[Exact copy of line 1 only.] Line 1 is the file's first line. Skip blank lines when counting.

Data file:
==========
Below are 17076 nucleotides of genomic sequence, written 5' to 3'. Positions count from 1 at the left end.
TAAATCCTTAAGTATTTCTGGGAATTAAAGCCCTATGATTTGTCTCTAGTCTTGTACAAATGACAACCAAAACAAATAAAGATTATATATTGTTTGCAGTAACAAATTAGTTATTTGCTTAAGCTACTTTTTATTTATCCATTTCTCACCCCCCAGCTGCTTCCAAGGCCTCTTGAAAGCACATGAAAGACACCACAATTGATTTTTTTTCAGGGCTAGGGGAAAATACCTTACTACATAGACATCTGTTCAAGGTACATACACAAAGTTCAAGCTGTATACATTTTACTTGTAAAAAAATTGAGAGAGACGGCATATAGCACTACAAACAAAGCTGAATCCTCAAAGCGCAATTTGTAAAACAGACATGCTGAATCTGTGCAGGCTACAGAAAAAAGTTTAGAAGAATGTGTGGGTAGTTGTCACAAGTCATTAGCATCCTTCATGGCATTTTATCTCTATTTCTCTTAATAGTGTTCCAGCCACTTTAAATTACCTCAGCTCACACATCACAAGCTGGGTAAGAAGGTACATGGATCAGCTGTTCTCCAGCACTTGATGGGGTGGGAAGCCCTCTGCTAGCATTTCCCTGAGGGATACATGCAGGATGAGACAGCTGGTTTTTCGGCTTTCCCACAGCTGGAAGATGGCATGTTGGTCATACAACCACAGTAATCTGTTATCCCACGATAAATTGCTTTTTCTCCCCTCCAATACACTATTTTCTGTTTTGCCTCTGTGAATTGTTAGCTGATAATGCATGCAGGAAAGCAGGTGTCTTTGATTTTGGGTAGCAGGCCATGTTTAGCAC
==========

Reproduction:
Below are 17076 nucleotides of genomic sequence, written 5' to 3'. Positions count from 1 at the left end.